The results of this study were achieved when human cancer cells were treated with linalool. It was then found that linalool was able to arrest cell growth and promote apoptosis (cell death) of the cancer cells.
Although the cure for cancer is still out of our grasp, the studies on terpenes and other natural remedies is an encouraging step forward for cancer research.
Linalool and Alzheimer’s Disease
Linalool may also have therapeutic properties in delaying the onset of Alzheimer’s disease. A 2016 study published in Neuropharmacology found the following results, “Together, our findings suggest that linalool reverses the histopathological hallmarks of AD [Alzheimer’s Disease] and restores cognitive and emotional functions via an anti-inflammatory effect. Thus, linalool may be an AD prevention candidate for preclinical studies.”
For this study, mice were genetically introduced with a Triple–transgenic model of Alzheimer’s disease and were orally treated with linalool over the course of three months.
It was found that mice treated with linalool showed stronger memory and other cognitive functions while completing a maze in comparison to the control group.
Strains High in Linalool
Are you looking for strains with linalool? Try one of the following:
Amnesia Haze: Amnesia Haze has many of the great qualities that mark both indica and sativa varieties, although users may land on the more thoughtful (or even hyper-thoughtful) end of that spectrum.
The high comes up almost immediately, inducing cerebral thinking and a sudden acute awareness of surroundings. In a positive set and setting, this mental sharpening can lead to a euphoric state of mind.
The combination of strong mental and physical effects makes this strain a good choice for activities that involve both mind and body, including but not limited to exercise and sex. More medically speaking, Amnesia Haze’s sense of focus can be helpful for those with attention deficit disorders who have trouble concentrating on specific tasks.
On the negative side, those prone to anxiety may experience some degree of paranoia due to Amnesia Haze’s tendency to bring on a sense of frantic mind-race; as such, cannabis newcomers may want to temper initial dosage of this strain.
Lavender: Its spicy Afghani hash-like taste is smooth and comes with a powerful euphoria. Its cerebral high is followed by a swirling body stone that calms and relaxes, causing most to feel lazy. Inexperienced users may quickly fall asleep. Negative effects may include the familiar cotton mouth, dry eyes, dizziness, and paranoia.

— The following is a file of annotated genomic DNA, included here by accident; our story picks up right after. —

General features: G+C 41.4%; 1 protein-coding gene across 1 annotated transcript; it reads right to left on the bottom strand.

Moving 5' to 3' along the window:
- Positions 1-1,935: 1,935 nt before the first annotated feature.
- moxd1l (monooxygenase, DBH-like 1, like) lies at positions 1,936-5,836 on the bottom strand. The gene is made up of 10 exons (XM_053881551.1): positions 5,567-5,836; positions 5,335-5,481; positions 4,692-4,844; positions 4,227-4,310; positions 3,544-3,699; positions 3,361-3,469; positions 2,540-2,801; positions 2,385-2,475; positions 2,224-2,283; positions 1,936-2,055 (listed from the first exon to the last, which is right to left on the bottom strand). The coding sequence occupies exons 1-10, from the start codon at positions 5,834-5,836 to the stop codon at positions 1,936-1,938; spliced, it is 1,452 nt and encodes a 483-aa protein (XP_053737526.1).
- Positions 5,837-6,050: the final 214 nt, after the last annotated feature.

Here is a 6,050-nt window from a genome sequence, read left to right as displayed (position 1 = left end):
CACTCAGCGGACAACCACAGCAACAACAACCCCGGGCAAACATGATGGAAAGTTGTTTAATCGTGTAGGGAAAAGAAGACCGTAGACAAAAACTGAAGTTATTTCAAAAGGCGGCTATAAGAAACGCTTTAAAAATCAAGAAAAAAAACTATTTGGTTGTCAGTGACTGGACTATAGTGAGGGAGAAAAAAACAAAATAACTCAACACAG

Lavender may be used at any time of the day, but some prefer it in the evening or at night to help with insomnia. The strain is often used for pain relief due to its powerful Indica effects. It is an effective medication for stress, anxiety, and depression and is prescribed for PTSD, adult ADD/ADHD as well as obsessive-compulsive behavior.
Patients also use it to fight nausea and eating disorders such as anorexia. The high CBD content, reaching as much as 1%, may also help combat seizures.
LA Confidential: Although this is a pure Indica strain, a few users find its cerebral effects bordering on the psychedelic. It may also be thought-provoking and mood-lifting. L.A. Confidential’s powerful laziness is often accompanied by sleep an hour or two after consumption.
Negative effects may include:
- Cotton mouth
- Dry eyes
Headaches, especially with higher doses.
Recommended for evening and nighttime use, this strain may relieve insomnia though some find it makes them tired without actually bringing on sleep. The strong Indica effects make L.A. Confidential suitable for easing chronic aches and pains.
Users often choose the strain to help them deal with stress and anxiety, and some patients use it to induce appetite or calm nausea.
Although research on the effects of smoking cannabis strains high in linalool is absent (likely due to legality issues regarding recreational and medical cannabis), the adolescent research on the medicinal value of linalool shows hopeful results.
As more research emerges on the subject, we will understand more concretely how each terpene affects our bodies and brains.